Northern Tool provided the welders and equipment to CVS as part of its Tools for the Trades program. The company donates equipment directly to the high schools, which helps career and technical education (CTE) programs by better expanding trades education and exposing students to a career in the trades. The program is entering its third year and the company plans to partner with about 10 schools each year near its retail locations.
Suresh Krishna, Northern Tool’s CEO, speaks passionately about the program and the reasons behind its creation.
“We launched the Tools for the Trades program in 2021,” he says. “We did some research and learned that for a multitude of reasons not enough high school kids considering going into the trades or are even aware of the career opportunities. One way to address the problem in the pipeline is to get kids to enroll in CTE or shop classes early in their high school years, allowing them to learn the benefits of working with their hands.
“That is why we focus on high schools with applicable trades course offerings,” he continues. “The high schools need more resources so the kids can learn about all their career options. Tools for the Trades is designed to help address the issue.”
The fairly comprehensive program has three components. First, the donated equipment provides the opportunity for hands-on learning with up-to-date equipment. Some of Northern Tool’s vendor partners also provide equipment for the schools.
“We work with the schools to determine what equipment they will need to run their program,” Krishna says. “They all require something different whether it’s replacing equipment or requiring new equipment, but they decide that they want.”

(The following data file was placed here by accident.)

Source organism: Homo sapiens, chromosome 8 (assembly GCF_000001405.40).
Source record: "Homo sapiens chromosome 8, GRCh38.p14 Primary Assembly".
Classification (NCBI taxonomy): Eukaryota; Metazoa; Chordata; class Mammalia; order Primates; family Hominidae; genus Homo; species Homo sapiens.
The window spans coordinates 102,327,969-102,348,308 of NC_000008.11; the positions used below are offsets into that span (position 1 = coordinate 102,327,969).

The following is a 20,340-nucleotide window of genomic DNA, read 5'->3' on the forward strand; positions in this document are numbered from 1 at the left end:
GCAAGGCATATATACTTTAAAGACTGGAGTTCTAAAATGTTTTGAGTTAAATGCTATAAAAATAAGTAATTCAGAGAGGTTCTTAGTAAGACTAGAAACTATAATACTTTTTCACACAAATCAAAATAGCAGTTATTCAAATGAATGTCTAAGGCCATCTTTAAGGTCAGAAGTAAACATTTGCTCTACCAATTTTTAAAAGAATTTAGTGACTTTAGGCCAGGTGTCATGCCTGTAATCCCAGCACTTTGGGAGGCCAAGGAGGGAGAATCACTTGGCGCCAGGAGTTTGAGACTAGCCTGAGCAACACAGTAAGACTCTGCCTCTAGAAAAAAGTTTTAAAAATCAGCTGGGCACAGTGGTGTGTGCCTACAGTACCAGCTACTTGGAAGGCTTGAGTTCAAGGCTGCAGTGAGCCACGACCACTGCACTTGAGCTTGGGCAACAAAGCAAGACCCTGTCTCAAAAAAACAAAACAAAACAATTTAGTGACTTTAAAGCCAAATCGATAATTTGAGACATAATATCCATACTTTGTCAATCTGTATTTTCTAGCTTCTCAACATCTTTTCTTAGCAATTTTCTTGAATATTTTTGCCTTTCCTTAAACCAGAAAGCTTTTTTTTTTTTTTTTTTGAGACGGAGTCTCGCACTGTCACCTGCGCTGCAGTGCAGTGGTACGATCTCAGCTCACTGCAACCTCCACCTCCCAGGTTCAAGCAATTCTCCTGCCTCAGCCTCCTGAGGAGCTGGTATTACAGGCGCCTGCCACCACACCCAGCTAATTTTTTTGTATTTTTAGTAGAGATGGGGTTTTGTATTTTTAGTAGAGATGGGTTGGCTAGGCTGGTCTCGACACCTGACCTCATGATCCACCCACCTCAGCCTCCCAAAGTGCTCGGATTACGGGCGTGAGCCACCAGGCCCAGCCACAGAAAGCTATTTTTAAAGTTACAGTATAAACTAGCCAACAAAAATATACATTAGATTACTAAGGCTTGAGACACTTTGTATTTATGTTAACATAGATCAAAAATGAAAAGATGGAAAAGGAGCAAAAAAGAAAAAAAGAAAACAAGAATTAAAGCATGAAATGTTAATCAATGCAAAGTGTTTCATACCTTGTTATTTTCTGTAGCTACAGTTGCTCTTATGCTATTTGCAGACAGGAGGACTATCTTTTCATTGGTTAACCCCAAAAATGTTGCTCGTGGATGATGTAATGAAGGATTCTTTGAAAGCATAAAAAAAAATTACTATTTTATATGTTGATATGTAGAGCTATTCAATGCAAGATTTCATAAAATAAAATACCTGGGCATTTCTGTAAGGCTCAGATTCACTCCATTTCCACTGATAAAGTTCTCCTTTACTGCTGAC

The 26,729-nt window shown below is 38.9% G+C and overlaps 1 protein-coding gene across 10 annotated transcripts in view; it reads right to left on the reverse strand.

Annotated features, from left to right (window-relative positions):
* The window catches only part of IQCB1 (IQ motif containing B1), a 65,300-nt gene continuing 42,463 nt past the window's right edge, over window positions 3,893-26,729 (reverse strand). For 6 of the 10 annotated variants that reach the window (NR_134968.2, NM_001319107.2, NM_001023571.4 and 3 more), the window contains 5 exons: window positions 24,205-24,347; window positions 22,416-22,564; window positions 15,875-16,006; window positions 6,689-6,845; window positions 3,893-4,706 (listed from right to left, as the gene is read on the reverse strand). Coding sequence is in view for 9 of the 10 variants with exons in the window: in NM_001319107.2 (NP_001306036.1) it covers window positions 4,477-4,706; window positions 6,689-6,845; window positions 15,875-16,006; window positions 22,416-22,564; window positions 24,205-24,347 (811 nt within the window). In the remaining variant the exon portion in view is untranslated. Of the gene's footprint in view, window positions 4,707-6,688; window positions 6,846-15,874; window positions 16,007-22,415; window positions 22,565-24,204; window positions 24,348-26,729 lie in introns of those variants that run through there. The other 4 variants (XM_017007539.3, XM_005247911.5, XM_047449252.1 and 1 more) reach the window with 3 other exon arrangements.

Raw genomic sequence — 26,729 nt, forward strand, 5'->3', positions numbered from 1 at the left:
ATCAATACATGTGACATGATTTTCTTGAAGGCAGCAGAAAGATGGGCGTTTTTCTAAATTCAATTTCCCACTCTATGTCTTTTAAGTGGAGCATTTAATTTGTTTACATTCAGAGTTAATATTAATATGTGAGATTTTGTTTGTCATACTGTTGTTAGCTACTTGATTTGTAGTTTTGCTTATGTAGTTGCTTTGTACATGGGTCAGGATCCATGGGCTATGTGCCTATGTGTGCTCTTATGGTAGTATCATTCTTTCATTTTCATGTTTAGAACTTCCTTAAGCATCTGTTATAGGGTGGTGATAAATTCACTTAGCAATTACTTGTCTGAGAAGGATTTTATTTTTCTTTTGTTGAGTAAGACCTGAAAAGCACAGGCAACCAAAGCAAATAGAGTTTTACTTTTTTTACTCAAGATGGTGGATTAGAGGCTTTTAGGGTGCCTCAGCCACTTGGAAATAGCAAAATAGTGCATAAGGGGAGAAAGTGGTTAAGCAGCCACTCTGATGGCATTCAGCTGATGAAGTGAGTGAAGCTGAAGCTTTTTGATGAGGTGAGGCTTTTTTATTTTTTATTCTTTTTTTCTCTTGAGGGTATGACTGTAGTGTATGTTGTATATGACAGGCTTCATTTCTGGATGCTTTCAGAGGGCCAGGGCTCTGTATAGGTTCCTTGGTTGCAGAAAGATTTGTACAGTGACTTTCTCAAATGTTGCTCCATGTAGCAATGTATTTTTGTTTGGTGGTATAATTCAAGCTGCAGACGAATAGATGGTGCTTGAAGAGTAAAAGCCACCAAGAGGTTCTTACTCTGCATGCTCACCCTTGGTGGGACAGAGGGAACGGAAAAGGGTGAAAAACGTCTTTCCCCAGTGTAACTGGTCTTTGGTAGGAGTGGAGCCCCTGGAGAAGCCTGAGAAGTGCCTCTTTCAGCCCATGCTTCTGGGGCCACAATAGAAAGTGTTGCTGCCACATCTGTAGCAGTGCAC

Second, Northern Tool connects students with its customers.
“We have customers interested in supporting the trades, as well,” Krishna says. “Automotive is a big one. Similar to an internship, we have the students job shadow workers, whether it’s a welder or repairman.”
Third, awareness is key, so Northern Tool partners with well-known people to spread the word about the opportunities in the trades. Richard Petty, for example, has partnered with Northern Tool to help drive awareness about rewarding and lucrative careers in the trades. During his talks with students, he shares how he got his start in welding. He had to weld the cars he raced and became a great welder. Being able to work on the cars himself is a key element of what led to his success.
Northern Tool is a family-owned company serving trades professionals and DIYers tackling tough projects. A supplier of more than 100,000 tools and equipment for more than 40 years, the company has 140 retail stores, with five in the Chicago area.
“It’s a newer market for us and because we wanted to partner with schools in the area, it worked out well that Mr. Butkus graduated from CVS and was very interested in helping the students and working with us,” Krishna says.
“We are bringing like-minded people in the industry together, bringing the whole ecosystem together,” he concludes.